Besides calcium, there are several other substances that influence PTH secretion. High levels of magnesium may also inhibit PTH secretion. For instance, the high levels of magnesium sulfate administered to patients in premature labor cause a reduction in PTH levels. Conversely, low levels of magnesium can stimulate PTH secretion although prolonged depletion of magnesium can paralyze PTH secretion. Catecholamines, such as epinephrine and norepinephrine, also stimulate PTH secretion. As serum calcium decreases acutely, PTH secretion may rise up to five times the normal secretion rate. If the hypocalcemia is chronic, PTH secretion may approach 50 times the basal rate. A rising serum calcium will suppress PTH secretion.
Besides controlling how much PTH is secreted by the parathyroid glands, calcium regulates the amount of PTH produced or synthesized by the parathyroid glands. This is important because the stores of PTH contained in the gland normally must remain sufficient to maintain maximal rates of secretion for no more than one and a half hours. PTH synthesis is also regulated by vitamin D. High levels of vitamin D inhibit PTH synthesis. This is one of the ways in which PTH and vitamin D work together to regulate calcium levels. This synchronicity is relied on in the treatment of parathyroid gland disorders. Vitamin D derivatives can be used to prevent secondary hyperparathyroidism in dialysis patients with renal osteodystrophy, a type of mineral imbalance and bone deterioration caused by impaired kidney function.
In both hypoparathyroidism and pseduodhypoparathyroidism, plasma calcium levels are usually < 7.0 mg/dl while plasma calcium levels are usually > 6.2 mg/dl. The degree of phosphorus elevation is less marked in pseudohypoparathyroidism and in adults with hypoparathyroidism. The plasma PTH is low or undetectable in hypoparathyroidism, although the PTH level may be elevated in pseudohypoparathyroidism.
Despite the body’s tendency towards homeostasis, certain systems can go awry. In hypoparathyroidism, the parathyroid glands fail to secrete sufficient parathyroid hormone for the body’s needs. In a similar condition, pseudohypoparathyroidism, levels of parathyroid hormone are adequate, but the body’s cells fail to respond to it.
The most common cause of hypoparathyroidism is surgery, usually thyroid gland surgery (either total or partial thyroidectomy). One of more of the parathyroid glands may also be diseased, excreting excess parathyroid hormone and causing symptoms of hyperparathyroidism. In hyperparathyroidism, the parathyroid gland or glands may need to be surgically removed. Because of their close proximity to the lobes of the thyroid gland, the parathyroid glands may be damaged, as mentioned, during thyroid surgery. The parathyroid and thyroid glands share the same blood supply. On occasion, surgical intervention interferes with this blood supply, causing transient or sporadic symptoms of hypoparathyroidism, which persist for several weeks after surgery. Once the blood vessels in this area recover, parathyroid function may be restored.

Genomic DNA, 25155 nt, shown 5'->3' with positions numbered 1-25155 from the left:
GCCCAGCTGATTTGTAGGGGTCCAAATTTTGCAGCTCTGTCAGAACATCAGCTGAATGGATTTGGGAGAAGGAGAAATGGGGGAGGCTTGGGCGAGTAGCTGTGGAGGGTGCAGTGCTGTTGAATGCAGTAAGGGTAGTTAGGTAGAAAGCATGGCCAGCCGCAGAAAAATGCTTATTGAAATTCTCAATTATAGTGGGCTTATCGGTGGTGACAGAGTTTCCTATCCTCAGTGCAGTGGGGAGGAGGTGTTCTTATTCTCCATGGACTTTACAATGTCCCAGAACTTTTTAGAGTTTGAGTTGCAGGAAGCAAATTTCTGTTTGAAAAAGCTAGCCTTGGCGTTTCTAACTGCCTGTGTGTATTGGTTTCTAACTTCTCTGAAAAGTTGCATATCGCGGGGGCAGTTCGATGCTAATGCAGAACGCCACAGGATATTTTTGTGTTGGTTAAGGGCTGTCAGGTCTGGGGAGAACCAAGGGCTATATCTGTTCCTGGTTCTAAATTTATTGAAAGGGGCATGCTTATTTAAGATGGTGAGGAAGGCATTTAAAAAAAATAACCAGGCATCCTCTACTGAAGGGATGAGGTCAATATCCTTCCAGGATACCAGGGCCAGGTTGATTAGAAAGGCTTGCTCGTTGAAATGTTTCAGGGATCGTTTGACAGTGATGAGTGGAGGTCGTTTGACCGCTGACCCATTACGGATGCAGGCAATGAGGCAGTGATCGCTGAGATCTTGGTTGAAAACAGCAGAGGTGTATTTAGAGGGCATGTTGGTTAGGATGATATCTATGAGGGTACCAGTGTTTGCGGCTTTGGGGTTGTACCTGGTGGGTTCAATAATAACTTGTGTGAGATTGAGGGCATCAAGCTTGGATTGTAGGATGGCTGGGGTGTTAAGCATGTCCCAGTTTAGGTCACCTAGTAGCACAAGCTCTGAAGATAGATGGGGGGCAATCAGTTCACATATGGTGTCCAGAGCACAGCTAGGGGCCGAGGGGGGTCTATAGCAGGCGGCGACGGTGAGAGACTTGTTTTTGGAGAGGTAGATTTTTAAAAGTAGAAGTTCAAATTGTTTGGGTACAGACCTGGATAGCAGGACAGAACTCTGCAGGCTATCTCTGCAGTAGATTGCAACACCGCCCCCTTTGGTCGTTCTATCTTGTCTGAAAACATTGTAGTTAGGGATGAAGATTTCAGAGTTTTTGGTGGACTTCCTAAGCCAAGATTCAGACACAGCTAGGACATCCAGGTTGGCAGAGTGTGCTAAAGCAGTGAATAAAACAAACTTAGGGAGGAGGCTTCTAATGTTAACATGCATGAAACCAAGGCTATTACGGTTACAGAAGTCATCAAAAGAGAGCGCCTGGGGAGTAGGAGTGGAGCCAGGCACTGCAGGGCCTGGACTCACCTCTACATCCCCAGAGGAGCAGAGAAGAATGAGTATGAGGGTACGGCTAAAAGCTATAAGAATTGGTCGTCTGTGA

Ionizing radiation (I 131) used to destroy thyroid cells in patients with thyroid cancer or hyperthyroid disorders may also damage the parathyroid glands. In one study, researchers observed a 58 % incidence of diminished parathyroid reserve among 53 patients given high doses of I 131.[i][i] Hypoparathyroidism typically develops within 4 to 18 months after treatment with radioiodine.
In familial or autoimmune (idiopathic) hypoparathyroidism, autoantibodies to parathyroid cells develop in genetically susceptible individuals. These autoantibodies damage parathyroid cells and interfere with the production and release of parathyroid hormone. The age at onset of idiopathic hypoparathyroidism is usually 2-10 years, and there is a preponderance of female cases. Circulating parathyroid antibodies are common with up to one-third of patients having antibodies that recognize the parathyroid calcium sensor.
Idiopathic hypoparathyroidism may also occur in combination with other autoimmune endocrine disorders in a condition known as autoimmune polyglandular syndrome, type 1. In this condition, patients usually develop candidiasis and yeast infections at a very early age followed by hypoparathyroidism between ages 5-9. This is followed by the development of adrenal insufficiency or Addison’s disease.
Resistance to PTH or pseudohypoparathyroidism can result from renal insufficiency due to aberrations in mineral balance. It can also be caused by medications that block osteoclastic bone resorption, including plicamycin, calcitonin, gallium nitrate, oral phosphates and bisphosphonates.[ii][ii]
Hypoparathyroidism has also been associated with sepsis (infection). Furthermore, progressive systemic sclerosis may cause fibrosis of the parathyroid glands causing clinical symptoms of hypoparathyroidism.